Guest Column By Daniel S. Field and Andrea E. Zoia
In the mid-1990’s, California became the first state in the country to allow the use of marijuana for medical reasons. Although the effectiveness of marijuana in treating many medical conditions has not been established, an increasing number of states have nevertheless followed California’s lead and enacted laws permitting medical use of marijuana. Colorado and Washington State have taken one step further to allow recreational use of marijuana and permit licensed sales for this purpose. While twenty-three states have now passed laws permitting dispensing and use of marijuana, federal law continues to criminalize the use of marijuana for both medicinal and recreational purposes. This conflict raises questions for employers about handling employees who use marijuana when permitted by state law, including whether employers may test applicants and employees for marijuana use; whether medical marijuana users can be disciplined; and to what extent employers must provide workplace accommodations. Because medical marijuana laws differ from state-to-state, the answers to these questions depend largely on the details of the laws in the jurisdiction in which the employee works as well as future court interpretation of this relatively new legislation. Case law will almost certainly further restrict how employers can screen prospective employees and discipline existing employees who use marijuana legally.
Only Seven States
Of the twenty-three states that have enacted laws permitting the use of marijuana for medicinal or recreational use, only seven provide express employment protections: Arizona, Connecticut, Delaware, Illinois, Maine, Rhode Island, and New York. In Connecticut, for example, it is unlawful for an employer to refuse to hire a person or discharge or otherwise threaten an employee who uses marijuana “solely on the basis of such person’s or employee’s status as a qualifying patient or primary caregiver.” This provision is similar to the laws in the six other states that provide express workplace protections.
The seven states providing workplace protections do not prevent employers from barring marijuana use at work. For example, Connecticut, like most states, does not restrict an employer’s “ability to prohibit the use of intoxicating substances during work hours or restrict an employer’s ability to discipline an employee for being under the influence of intoxicating substances during work hours.” While New York law provides special protections for certified medical marijuana users (by establishing that being a certified patient is the equivalent of having a disability for purposes of New York’s anti-disability discrimination laws), even New York employers are able to prohibit their employees from working while impaired.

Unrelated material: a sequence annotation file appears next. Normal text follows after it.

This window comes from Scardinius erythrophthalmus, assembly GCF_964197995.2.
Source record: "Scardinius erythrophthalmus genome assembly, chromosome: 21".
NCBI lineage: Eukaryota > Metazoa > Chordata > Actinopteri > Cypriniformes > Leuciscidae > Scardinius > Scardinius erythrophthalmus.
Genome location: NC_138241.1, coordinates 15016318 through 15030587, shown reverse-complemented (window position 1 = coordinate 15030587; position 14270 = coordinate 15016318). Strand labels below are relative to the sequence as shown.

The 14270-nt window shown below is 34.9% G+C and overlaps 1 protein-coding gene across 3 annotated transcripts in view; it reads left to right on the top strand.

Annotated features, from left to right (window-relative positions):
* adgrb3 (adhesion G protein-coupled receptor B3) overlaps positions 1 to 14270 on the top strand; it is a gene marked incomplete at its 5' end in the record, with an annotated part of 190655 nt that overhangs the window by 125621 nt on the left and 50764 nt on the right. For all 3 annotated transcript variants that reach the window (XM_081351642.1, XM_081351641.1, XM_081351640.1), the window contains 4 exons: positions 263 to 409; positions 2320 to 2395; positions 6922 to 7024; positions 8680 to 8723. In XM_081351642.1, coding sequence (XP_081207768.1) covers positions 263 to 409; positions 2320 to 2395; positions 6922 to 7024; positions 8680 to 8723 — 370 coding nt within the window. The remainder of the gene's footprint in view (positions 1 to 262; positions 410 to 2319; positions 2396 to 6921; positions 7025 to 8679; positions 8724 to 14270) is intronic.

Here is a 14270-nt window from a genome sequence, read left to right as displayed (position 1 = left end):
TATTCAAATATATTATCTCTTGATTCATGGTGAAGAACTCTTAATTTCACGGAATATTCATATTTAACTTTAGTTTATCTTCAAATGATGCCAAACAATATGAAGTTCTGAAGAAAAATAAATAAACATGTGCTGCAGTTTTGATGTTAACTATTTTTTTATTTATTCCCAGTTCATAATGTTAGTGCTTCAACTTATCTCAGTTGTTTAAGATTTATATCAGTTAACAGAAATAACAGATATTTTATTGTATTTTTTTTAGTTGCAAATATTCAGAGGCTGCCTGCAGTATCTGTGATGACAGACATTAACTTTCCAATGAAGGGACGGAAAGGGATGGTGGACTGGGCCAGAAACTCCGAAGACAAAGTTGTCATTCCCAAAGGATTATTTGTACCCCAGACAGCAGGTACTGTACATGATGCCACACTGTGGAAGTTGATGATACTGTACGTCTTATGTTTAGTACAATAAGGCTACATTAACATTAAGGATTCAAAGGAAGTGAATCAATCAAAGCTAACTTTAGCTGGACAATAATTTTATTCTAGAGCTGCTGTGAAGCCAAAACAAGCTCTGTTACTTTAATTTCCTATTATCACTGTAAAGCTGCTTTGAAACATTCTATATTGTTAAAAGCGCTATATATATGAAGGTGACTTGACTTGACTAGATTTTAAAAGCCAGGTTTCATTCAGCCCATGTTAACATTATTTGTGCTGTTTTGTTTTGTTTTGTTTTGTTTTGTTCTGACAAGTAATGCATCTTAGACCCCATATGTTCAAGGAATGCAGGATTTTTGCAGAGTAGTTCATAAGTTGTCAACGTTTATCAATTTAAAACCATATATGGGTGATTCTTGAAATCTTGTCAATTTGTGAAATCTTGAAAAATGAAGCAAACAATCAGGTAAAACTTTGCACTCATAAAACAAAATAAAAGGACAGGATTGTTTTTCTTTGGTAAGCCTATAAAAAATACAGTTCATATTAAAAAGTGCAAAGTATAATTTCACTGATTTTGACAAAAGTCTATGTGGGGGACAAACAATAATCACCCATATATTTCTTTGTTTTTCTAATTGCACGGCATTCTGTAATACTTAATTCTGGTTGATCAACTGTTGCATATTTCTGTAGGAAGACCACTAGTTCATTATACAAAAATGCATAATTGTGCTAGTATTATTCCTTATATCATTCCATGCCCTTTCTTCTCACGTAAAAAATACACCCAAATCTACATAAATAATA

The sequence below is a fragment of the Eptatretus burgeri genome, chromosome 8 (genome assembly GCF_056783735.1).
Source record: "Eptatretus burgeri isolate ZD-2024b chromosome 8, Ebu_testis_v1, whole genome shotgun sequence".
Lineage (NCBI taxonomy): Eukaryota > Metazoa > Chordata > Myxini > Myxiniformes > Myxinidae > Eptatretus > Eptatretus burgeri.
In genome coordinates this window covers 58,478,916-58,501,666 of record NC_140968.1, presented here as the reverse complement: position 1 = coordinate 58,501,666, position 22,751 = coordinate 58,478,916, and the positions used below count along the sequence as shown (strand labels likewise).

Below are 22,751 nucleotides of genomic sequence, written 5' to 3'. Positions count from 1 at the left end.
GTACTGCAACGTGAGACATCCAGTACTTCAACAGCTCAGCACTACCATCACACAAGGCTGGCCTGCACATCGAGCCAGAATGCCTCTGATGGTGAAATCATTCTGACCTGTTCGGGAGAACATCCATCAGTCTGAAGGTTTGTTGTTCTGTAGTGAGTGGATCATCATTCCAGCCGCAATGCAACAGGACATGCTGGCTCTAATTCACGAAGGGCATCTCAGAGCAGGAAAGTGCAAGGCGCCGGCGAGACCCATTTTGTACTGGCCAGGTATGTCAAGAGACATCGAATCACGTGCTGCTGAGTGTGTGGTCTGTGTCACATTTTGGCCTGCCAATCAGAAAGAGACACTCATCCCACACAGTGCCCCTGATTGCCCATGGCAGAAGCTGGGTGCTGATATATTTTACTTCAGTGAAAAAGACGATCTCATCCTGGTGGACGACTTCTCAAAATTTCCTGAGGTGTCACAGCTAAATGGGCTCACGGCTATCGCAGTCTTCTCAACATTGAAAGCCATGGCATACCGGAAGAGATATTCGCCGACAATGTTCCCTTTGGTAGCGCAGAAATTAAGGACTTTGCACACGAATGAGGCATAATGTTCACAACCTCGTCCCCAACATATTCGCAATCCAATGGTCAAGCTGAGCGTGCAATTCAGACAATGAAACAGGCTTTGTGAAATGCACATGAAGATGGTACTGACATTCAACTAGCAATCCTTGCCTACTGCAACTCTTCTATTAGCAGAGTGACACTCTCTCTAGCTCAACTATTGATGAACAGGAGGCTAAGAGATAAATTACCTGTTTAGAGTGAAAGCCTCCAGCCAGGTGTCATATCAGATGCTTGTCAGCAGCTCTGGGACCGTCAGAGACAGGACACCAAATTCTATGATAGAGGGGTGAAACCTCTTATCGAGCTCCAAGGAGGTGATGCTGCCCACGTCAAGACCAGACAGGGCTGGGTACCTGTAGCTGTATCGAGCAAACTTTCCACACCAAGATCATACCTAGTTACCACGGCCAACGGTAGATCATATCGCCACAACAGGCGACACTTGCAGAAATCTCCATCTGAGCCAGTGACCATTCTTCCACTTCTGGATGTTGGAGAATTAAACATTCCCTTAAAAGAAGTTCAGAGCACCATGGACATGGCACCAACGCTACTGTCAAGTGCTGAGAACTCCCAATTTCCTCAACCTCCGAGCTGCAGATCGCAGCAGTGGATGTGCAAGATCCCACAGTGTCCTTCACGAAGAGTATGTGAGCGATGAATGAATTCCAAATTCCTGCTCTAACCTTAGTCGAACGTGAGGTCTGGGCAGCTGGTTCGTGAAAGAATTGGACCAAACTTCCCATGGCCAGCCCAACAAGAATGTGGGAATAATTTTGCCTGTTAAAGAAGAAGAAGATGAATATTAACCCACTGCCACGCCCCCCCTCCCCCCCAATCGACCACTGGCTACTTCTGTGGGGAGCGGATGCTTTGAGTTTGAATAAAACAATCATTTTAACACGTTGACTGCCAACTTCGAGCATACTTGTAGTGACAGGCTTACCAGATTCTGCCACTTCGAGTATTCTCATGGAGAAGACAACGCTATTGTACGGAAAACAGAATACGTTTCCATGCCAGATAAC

The Maine law bars employers from refusing to employ or from otherwise penalizing a person solely for that individual’s status as a qualifying patient. However, like several other states including Arizona, Maine provides an exception where penalizing an employee would put the employer “in violation of federal law or cause it to lose a federal contract or funding.” By including this exception, Maine law acknowledges that certain federal laws require employers to prohibit the use of marijuana by employees in order to receive certain contracts or grants. Employers that are subject to these rules and regulations should continue to comply with applicable federal law. It is also worth noting that, despite the protections it provides medical marijuana users, the Maine statute also allows a business owner to prohibit the smoking of marijuana for medical purposes on the premises of the business, if the business owner prohibits all smoking on the premises and posts a notice regarding the prohibition.
Workplace Drug Testing Protection for Licensed Users of Medical Marijuana
The Delaware and Arizona statutes are unique among the states that provide express workplace protection for licensed medical marijuana users in that they specifically address drug testing. A Delaware employer, for example, cannot discriminate against a person in hiring, termination, or any term or condition of employment if the discrimination is based on the person’s status as a cardholder, or solely based on a failed cannabis-based drug test. Rather, the employer has to prove that the employee used, possessed, or was impaired while on the premises or during working hours. These requirements acknowledge that an individual may fail a drug test, but claim that they were not impaired while working based on the extended period of time that marijuana metabolites remain in the individual’s system. Therefore, it is important for employers in Delaware and Arizona to carefully train supervisors and managers to identify signs of impairment independent of drug testing.